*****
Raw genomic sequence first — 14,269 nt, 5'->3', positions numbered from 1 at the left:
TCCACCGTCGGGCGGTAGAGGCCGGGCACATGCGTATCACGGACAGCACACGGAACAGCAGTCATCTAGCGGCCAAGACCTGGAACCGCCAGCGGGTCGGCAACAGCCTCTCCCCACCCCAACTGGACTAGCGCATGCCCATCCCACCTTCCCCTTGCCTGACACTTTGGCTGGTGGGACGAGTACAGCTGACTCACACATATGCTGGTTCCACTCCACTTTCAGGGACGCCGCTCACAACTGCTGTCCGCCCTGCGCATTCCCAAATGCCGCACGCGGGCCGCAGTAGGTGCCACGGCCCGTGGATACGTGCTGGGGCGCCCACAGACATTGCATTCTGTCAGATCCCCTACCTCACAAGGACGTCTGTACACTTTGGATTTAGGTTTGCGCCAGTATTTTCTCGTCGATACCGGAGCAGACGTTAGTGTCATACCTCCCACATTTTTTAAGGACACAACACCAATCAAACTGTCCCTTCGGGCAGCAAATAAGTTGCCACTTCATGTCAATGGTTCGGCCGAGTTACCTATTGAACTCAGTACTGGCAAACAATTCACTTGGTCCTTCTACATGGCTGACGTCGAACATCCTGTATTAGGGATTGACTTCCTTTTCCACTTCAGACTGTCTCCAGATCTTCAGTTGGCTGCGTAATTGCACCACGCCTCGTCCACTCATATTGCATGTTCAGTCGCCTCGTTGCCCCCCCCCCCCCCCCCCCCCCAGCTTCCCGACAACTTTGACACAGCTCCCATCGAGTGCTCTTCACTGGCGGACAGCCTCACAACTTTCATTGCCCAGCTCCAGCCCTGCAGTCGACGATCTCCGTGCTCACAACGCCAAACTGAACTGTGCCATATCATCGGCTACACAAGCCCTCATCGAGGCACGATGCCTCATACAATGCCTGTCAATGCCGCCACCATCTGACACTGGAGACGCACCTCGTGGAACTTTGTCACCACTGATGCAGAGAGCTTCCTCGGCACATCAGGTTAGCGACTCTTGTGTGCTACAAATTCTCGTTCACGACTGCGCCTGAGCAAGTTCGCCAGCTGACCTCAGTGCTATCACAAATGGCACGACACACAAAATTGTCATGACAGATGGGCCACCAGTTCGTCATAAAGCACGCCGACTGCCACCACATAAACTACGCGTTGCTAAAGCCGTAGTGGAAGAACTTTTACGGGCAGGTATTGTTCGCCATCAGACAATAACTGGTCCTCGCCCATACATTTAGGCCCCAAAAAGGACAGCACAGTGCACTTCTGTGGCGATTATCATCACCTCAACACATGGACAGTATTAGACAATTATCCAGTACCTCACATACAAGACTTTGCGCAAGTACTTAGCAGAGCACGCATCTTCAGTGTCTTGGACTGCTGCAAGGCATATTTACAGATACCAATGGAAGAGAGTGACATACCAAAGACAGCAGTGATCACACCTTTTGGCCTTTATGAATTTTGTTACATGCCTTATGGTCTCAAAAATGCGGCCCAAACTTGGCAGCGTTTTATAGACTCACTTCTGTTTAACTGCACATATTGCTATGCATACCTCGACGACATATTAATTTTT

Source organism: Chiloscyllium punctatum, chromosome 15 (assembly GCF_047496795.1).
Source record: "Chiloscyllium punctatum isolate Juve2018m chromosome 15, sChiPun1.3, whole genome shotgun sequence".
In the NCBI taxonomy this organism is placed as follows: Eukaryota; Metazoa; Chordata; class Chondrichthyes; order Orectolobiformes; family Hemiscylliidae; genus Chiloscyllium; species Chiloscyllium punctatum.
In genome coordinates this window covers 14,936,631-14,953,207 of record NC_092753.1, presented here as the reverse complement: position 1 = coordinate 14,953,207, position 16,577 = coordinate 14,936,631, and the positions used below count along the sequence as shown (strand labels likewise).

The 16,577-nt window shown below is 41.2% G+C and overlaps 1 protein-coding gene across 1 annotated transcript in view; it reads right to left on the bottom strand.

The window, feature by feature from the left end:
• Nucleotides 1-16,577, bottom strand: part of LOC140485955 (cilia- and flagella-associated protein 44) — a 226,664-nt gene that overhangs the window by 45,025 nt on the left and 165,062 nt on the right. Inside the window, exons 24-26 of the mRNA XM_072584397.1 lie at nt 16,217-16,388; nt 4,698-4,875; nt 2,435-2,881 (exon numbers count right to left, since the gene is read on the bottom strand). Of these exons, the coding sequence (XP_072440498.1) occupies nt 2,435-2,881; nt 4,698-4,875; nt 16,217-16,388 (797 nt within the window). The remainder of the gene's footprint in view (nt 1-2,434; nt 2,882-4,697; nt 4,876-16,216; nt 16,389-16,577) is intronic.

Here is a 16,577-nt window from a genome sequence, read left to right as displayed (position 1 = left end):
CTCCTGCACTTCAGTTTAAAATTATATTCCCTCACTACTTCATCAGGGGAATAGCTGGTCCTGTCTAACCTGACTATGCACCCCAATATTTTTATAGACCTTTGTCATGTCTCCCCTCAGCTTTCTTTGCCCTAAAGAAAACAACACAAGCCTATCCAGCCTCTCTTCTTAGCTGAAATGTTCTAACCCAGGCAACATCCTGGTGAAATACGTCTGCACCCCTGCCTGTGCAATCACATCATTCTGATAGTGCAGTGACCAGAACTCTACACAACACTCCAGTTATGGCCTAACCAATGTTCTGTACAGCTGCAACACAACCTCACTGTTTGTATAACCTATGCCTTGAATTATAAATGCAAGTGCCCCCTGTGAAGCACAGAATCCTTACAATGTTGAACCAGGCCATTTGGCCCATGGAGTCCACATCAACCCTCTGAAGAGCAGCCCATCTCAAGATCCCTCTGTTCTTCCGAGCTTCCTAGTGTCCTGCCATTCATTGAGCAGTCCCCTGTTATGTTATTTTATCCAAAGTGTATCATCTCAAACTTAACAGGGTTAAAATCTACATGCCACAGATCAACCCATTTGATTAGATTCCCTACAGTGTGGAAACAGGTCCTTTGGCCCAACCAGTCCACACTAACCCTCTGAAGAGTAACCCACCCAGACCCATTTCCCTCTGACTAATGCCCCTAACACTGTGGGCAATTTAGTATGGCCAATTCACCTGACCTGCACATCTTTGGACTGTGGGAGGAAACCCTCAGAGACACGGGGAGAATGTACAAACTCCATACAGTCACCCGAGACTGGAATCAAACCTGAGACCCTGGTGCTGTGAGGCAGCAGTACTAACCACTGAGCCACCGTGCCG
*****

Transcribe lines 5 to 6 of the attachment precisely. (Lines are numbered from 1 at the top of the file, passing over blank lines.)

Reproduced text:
In the NCBI taxonomy this organism is placed as follows: Eukaryota; Metazoa; Chordata; class Chondrichthyes; order Orectolobiformes; family Hemiscylliidae; genus Chiloscyllium; species Chiloscyllium punctatum.
In genome coordinates this window covers 14,936,631-14,953,207 of record NC_092753.1, presented here as the reverse complement: position 1 = coordinate 14,953,207, position 16,577 = coordinate 14,936,631, and the positions used below count along the sequence as shown (strand labels likewise).